On an autumn afternoon in 2012, near a small central Ohio liberal arts college, Professor Robert “Bob” Anderson returns home to find Susan, his wife of 40 years, waiting for him. They are celebrating their anniversary, and their three children are expected to arrive shortly.
Anticipating the arrival of his eldest son, James, Bob immediately starts drinking. The Oxford educated philosopher has never believed in any supernatural powers. His son is the pastor of a 6,000 family fundamentalist Christian congregation in the Dallas suburbs, as well as the host of a daily evangelical television program.
Their opinions frequently differ. Bob tends to think his son is a little crazy, and James thinks his father is probably going to hell. Susan, who has a PhD in English Literature from Ohio State, and teaches at the same college as her husband, hits the bottle as well. James generally leaves his mother alone, though she is only slightly more religious than her husband. Rather than simply denying there might be a heaven, she has her hopes, though her idea of heaven mostly seems to involve hanging around with a young Warren Beatty, and not joining the celestial choir. Knowing father and son will inevitably start arguing, she concludes that a certain amount of alcohol may make it all a little more bearable.
When James arrives the arguing soon starts. Despite their differences, the debates have always remained more or less cordial. This time the fussing is interrupted by the arrival of the Andersons’ daughter, Ellen, and her husband, Mark Winston. Then their youngest son, George, arrives with his roommate, Eric Simpson. When George and Eric reveal that they plan to move to New York and be married, any debates between Bob and James suddenly seem very minor indeed. James becomes extremely vocal, reminding his younger brother that he was captain of his high school football team, and even used to date cheerleaders. George doesn’t help the situation by pointing out that he was dating another football player at the same time.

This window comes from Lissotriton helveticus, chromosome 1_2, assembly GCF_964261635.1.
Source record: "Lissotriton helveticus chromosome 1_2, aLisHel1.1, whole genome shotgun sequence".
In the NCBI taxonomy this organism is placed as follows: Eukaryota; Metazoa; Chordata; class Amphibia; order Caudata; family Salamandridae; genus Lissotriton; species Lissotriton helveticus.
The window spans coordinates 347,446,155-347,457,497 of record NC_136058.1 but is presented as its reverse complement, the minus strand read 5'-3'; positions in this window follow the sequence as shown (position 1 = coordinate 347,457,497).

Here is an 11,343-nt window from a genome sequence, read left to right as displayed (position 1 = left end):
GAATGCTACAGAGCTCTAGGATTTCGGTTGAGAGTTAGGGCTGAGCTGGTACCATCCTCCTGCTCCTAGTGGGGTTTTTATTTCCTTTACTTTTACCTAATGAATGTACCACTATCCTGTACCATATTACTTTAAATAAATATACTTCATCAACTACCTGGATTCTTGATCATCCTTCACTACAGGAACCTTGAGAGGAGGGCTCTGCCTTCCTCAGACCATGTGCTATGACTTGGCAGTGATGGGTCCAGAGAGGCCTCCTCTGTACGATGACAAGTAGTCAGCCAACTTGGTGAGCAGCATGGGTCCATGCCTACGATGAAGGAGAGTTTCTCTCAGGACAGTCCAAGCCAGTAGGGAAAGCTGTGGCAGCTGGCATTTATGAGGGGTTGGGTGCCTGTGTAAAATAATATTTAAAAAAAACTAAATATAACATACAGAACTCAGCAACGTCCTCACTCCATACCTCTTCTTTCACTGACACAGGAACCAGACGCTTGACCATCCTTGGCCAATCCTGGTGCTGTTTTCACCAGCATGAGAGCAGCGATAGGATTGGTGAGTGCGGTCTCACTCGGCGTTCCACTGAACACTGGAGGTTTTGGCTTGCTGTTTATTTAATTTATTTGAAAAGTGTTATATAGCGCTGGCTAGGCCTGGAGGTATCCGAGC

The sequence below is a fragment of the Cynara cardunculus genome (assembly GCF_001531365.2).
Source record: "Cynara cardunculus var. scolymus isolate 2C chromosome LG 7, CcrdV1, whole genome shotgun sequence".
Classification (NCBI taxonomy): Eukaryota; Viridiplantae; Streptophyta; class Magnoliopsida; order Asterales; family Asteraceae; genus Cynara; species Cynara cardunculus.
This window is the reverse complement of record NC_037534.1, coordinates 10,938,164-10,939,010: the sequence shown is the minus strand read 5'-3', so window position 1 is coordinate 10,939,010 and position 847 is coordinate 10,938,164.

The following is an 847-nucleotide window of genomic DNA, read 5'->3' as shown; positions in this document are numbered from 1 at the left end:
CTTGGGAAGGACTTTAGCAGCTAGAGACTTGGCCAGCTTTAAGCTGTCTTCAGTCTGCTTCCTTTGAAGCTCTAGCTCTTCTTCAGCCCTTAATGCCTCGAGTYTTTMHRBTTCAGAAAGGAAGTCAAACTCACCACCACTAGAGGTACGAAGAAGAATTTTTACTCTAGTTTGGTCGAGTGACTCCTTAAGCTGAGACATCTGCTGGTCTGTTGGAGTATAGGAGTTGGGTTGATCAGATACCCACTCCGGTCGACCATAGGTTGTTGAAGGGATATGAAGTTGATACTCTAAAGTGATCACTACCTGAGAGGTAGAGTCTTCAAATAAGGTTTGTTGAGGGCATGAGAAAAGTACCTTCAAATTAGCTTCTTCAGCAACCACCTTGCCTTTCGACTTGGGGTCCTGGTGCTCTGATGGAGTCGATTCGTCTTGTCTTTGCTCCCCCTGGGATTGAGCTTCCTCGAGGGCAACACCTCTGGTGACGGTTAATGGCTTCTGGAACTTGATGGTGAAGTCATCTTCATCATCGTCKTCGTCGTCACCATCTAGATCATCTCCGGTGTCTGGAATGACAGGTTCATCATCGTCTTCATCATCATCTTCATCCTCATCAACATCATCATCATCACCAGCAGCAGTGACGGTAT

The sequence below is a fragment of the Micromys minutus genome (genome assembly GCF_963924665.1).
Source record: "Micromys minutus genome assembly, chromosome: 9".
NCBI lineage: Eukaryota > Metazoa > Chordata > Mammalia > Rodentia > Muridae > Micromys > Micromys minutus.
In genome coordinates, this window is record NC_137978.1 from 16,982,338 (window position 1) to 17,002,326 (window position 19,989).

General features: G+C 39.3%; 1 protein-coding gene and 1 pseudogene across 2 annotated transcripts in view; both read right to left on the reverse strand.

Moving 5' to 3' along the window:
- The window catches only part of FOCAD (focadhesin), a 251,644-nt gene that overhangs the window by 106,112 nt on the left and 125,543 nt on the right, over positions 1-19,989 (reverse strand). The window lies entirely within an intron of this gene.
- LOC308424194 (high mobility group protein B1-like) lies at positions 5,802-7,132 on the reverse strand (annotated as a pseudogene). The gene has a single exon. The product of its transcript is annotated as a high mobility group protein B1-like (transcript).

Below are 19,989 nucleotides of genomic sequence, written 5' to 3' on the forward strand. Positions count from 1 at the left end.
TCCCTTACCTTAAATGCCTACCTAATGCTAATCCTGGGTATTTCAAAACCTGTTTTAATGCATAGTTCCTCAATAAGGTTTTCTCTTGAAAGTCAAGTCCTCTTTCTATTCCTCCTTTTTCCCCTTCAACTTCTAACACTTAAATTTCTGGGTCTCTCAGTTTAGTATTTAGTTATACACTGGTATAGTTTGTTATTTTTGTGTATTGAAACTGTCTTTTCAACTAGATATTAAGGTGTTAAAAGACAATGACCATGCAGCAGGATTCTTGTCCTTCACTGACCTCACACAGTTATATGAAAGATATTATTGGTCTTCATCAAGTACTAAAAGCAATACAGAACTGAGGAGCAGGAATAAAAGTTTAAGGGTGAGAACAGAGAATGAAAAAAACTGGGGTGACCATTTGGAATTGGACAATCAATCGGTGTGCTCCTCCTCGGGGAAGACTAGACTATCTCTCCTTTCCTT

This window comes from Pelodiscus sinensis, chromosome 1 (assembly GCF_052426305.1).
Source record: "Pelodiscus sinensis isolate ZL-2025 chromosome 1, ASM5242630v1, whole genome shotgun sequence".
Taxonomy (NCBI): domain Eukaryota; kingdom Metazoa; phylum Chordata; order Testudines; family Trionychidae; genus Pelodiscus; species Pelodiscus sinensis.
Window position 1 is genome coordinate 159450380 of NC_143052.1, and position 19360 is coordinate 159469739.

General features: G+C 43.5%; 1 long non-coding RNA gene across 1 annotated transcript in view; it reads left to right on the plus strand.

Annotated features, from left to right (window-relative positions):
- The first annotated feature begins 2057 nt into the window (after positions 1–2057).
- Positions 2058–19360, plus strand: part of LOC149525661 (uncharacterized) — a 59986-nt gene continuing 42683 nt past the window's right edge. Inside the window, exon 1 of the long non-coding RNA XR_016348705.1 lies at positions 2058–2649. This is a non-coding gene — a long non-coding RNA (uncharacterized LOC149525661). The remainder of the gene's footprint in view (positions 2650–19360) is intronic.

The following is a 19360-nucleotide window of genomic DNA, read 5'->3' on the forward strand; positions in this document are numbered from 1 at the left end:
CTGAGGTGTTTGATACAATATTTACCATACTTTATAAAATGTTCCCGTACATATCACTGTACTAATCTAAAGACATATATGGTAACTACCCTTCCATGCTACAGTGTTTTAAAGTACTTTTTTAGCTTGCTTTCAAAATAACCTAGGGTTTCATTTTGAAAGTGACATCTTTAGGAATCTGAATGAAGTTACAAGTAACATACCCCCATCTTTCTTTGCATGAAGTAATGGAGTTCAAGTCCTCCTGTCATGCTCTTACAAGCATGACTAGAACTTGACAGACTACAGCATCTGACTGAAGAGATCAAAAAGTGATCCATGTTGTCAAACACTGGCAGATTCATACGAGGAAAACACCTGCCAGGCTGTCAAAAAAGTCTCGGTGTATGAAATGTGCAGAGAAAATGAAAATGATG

Bob and Susan try to keep things together, but can’t help wondering how it is that James seems to be the only one in the family who never realized his brother was gay. Eventually, the yelling drives the parents out onto the front porch. They return, perhaps a bit more enlightened, when they realize that all the liquor is still in the living room with their children. And just when it seems things may be reaching some sort of climax, Bob’s secretary, Carol Burgess, arrives at the house, momentarily shutting down the argument. Not for long, though, as it turns out Carol has just discovered she’s pregnant and Bob is the father.
And that’s just the first act.
Genre: Dark Comedy Type: Straight Play Length: Two Acts, about 2 hour with intermission Cast: 5 male (64, 37, 36, 35, 30); 4 female (58, 29, 26, 25) Rights Available: Professional, Amateur, Television, Film
Coming Out: A Dark Comedy in Two Acts, is available in three editions. The 8-½ x 5-½ Reading Edition and the Kindle Edition contain identical content, including the play, production history, author’s notes, costume and set notes, and furniture and properties lists. The 11 x 8-½ Acting Edition is set in standard Dramatists’ Guild format, printed on one side of the page only, and is intended for use by companies performing the play. The Acting Edition contains only the play, with no extras.
Coming Out premiered on October 4, 2013, at The Abbey Theater of Dublin, in Dublin, Ohio, and featured the following cast:
Professor Robert “Bob” Anderson, DPhil. — J.T. McDaniel Professor Susan Morton Anderson, PhD. — Brenda Newsom Reverend James Anderson, DD. — Jim LeVally Karen Dalwyn Anderson — Martha Kathryn Smith Ellen Anderson Winston — Ashley Collins Mark Winston, MD — Chris Wharton George Anderson, CPA — Jai Furlong Eric Simpson — Will ‘TuTail’ Smith Carol Burgess — Grace Rinehart
Director — Colleen Dunne Stage Manager — Lori Walsh Costumes — Ashley Wills Wigs — D.C. Simpson
*Coming Out contains adult situations and language. I don’t really recommend high schools tempt fate by trying to produce this play, particularly as you will not be given permission to make any changes to eliminate the parts or words your local administration might object to.